Nathan Ryan Reeves

Narrative (simplified from the reading)

A poet and avid traveler had a journey from the mainland to the islands of the Caribbean where he had always dreamed of going to. His journey was planned ever since he was a little boy, and never got the chance until he was an adult. However, the people that told him to go, also told him to “tread lightly” and that he could be tricked at some point there. Knowing that he was an outsider and was obvious since he was traveling from a distant land. The poet was looking for an authentic experience outside of what he was used to and decided that he would play it by ear when he got to his destination. When he got into the market at the shore, he saw many stores and stands with food, and signs saying the “Best [insert food] in the world”, and other attractions that could be for him. He knew of places to go to down towards inland of the island because he had heard of great pieces of art, and statues that were advanced for their time, and not to forget, the more modern shops that reminded him that this place was still a place where people lived. He had walked for some time before he had gotten past the touristy attractions and got to real shops. He wondered to himself, what was the normal thing to do at a place like this? What is a traditional day like? And what is the significance of this journey? What experience can he grab from this place that no other tourist had experienced before?

Although the monumental sites are cool and the beaches are fabulous, but he wondered if it was a good idea to steer away from the “traveler norm” and wondered what someone does on a day to day basis. And thought of his own life back at home, and wondered if the traveler’s norm is really so much different from the normal life. He gave it some thought about whether or not he visits monuments in his home town and realized that he has only done so when he walks to work in the mornings.

The poet realizes in a flash that he had not heeded the warning of the place trying to trick you. While it didn’t trick him literally, the concept of something authentic was right in his face the whole time, and he had decided to not listen to it until now. He pondered whether or not the market was a “front” and if there were no tourists coming if there was ever an opportunity for the market. The poet had decided to take a walk deeper into the island on the roads and went wherever the roads had taken him in the end.

Lucas Enrique Fernandez

Tourism and the Semiotics of Nostalgia


Authenticity. For something or someone to be undisputedly genuine is a trait sought after by the masses. To have the opportunity to eat authentic cuisine means you are getting something as close to the source as possible. To collect authentic gems are to have those that are real and untainted by the hands of others. We seek to surround ourselves with people who are authentic, people that are exactly as they show us. When any of these things mentioned above are revealed as inauthentic there is an automatic backlash and vituperation of the character of that thing. This carries over to travel as well.

Here the tourist, understood as a faux voyageur, is contrasted with the heroic figure of the traveler and accused of a lack of interest in the culturally authentic.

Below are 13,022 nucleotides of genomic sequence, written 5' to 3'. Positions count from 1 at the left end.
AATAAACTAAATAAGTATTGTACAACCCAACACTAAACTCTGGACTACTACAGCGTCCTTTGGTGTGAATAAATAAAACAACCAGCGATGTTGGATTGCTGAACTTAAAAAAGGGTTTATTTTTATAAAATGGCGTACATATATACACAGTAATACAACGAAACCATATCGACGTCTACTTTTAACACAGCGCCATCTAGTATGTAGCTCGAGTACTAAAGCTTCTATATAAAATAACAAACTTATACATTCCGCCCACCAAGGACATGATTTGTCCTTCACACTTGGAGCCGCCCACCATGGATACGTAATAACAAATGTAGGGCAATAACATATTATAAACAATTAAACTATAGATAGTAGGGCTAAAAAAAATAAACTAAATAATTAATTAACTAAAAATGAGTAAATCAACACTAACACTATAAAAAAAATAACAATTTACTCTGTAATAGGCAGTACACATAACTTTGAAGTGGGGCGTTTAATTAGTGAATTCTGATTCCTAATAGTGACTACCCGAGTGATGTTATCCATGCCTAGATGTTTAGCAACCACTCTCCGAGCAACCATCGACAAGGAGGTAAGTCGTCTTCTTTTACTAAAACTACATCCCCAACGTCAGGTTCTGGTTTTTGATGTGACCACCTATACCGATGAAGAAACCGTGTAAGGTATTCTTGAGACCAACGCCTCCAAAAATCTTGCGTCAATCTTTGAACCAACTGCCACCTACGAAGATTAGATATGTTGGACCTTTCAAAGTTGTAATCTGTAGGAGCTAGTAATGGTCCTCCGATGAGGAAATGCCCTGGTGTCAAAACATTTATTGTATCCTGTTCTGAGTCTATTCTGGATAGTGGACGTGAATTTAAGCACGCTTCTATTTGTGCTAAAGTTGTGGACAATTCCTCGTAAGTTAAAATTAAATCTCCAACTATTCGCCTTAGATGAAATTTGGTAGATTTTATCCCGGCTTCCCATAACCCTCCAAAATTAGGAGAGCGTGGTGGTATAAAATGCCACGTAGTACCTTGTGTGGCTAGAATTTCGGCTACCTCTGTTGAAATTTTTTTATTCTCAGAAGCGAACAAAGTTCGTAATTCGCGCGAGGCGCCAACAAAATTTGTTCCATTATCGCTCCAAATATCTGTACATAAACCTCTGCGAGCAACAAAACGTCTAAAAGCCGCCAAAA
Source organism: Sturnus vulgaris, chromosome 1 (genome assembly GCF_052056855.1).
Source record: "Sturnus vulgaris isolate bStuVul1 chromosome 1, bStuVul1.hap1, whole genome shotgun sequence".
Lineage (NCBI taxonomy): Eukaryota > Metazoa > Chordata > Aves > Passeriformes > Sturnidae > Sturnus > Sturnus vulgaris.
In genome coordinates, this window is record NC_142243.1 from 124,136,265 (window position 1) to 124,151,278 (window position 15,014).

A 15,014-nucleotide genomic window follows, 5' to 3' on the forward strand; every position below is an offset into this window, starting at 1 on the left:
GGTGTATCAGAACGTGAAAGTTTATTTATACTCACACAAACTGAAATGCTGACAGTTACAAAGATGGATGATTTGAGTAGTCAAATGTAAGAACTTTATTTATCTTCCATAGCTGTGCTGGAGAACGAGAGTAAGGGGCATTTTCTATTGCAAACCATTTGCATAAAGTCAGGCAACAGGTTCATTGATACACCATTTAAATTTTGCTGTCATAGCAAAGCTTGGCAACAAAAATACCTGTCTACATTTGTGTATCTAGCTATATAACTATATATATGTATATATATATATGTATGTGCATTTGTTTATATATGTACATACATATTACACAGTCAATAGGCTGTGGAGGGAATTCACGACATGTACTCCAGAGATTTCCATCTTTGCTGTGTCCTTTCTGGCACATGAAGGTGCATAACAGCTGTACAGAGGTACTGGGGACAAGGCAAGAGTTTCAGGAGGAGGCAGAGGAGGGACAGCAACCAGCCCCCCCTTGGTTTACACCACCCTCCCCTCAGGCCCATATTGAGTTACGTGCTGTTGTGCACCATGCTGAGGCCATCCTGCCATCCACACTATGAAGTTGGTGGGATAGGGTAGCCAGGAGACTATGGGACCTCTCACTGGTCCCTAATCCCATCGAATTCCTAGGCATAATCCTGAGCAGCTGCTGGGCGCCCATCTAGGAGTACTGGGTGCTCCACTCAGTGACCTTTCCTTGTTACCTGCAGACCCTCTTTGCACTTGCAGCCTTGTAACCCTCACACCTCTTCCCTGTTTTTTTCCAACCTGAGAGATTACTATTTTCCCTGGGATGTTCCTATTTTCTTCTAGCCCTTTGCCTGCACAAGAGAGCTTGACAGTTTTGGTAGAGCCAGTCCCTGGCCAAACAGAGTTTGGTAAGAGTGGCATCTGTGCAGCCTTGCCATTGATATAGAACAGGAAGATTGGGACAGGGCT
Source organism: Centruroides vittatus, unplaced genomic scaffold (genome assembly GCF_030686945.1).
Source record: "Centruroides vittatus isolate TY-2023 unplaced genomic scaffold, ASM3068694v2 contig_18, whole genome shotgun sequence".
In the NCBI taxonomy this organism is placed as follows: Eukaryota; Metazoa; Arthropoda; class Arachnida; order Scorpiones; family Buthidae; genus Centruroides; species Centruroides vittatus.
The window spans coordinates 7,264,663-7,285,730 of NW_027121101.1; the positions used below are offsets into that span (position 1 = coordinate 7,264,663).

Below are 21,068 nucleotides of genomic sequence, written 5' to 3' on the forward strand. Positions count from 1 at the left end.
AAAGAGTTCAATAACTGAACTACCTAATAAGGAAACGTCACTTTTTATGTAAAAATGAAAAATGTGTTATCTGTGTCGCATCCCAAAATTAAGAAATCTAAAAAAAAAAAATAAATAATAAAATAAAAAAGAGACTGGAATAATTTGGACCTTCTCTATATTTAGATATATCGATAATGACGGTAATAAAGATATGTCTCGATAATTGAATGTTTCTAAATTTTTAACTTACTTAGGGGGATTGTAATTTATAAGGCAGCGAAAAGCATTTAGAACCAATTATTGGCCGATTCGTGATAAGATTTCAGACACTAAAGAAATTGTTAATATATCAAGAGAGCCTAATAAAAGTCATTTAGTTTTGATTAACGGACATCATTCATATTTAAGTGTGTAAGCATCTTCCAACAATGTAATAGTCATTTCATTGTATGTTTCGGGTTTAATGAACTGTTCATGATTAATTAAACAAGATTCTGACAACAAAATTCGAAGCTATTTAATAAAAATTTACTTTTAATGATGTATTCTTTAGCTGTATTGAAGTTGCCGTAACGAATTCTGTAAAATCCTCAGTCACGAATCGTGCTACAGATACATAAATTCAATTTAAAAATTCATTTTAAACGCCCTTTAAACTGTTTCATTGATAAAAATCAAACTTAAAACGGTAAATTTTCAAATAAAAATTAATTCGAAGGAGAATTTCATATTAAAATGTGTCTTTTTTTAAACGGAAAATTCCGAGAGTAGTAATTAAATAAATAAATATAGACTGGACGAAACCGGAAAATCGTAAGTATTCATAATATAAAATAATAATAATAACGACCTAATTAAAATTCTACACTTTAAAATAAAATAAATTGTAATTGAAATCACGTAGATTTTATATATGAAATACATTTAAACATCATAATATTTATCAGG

The quote shows that those seeking the authentic while traveling are heralded as travelers while tourists are associated with the inauthentic and criticized.

Fuller expands on this surface level criticism,  claiming tourism as a quest for, rather than a turn from, that authentic experience of the world available to the pre-industrial traveler

However, there is a paradox that stems from this in the post-industrial world where the more the tourist seeks the authentic, the further they stray from it.

I believe that tourists cannot be dismissed and set aside so easily for this as it is a complex matter. In the end, we are all striving towards the authentic and often fall short of it. On social media, the goal is to portray an authentic portrait of yourself to your friends and family but people often show inauthentic snippets of their lives. Even in our real lives people struggle to be true to themselves in all situations when faced with societal and peer pressures. Authenticity is something to praise to be certain, but is not the end all be all determinant in the character of something/someone.

Moonjung Jun

Progym: Confirmation
In the article “The Semiotics of Tourism”, Culler makes an interesting observation in connecting tourism with semiotics. Furthermore, by diagnosing that tourism is part of a culture he develops his argument about how people are drawn to the symbols and imagery. He introduces semiotics which is the study of signs and the production of meaning in the images or symbols. There are a variety of examples he gives, which includes when french singing an English song but with a French accent seem more charming than if they were just singing in French. This illustration shows that there is a resemblance to symbols of accent that correspond to certain cultures. Developing his point on tourism, he says, there is a desire for people to distinguish tourists from travelers in tourism. This is an integral part of how people through the ages have become more familiar with touristy spots rather than going on a journey. He refers to a quote, “Going by railroad I do not consider as traveling at all; it is merely being ‘sent’ to a place, and very little different from becoming a parcel.” The profound meaning is that in the modern sense of tourism has shifted. Some wished that there was authenticity in the way people traveled to different places and to reclaim what it meant to travel without trains or airplanes. All of this Culler says is a “powerful semiotic operator within tourism” that the selling point of commercial tourism is the idea of bringing authentic travel. In a semiotic sense, tourists want to bring about the feeling of authenticity in their surroundings, to find meaning, and allocate different signs. These signs include postcards to souvenirs. The idiom that captivates Culler’s argument is the “tourist attractions” and the creation of these things as commercial companies are figuring out ways to bring about the meaning in different historical labels.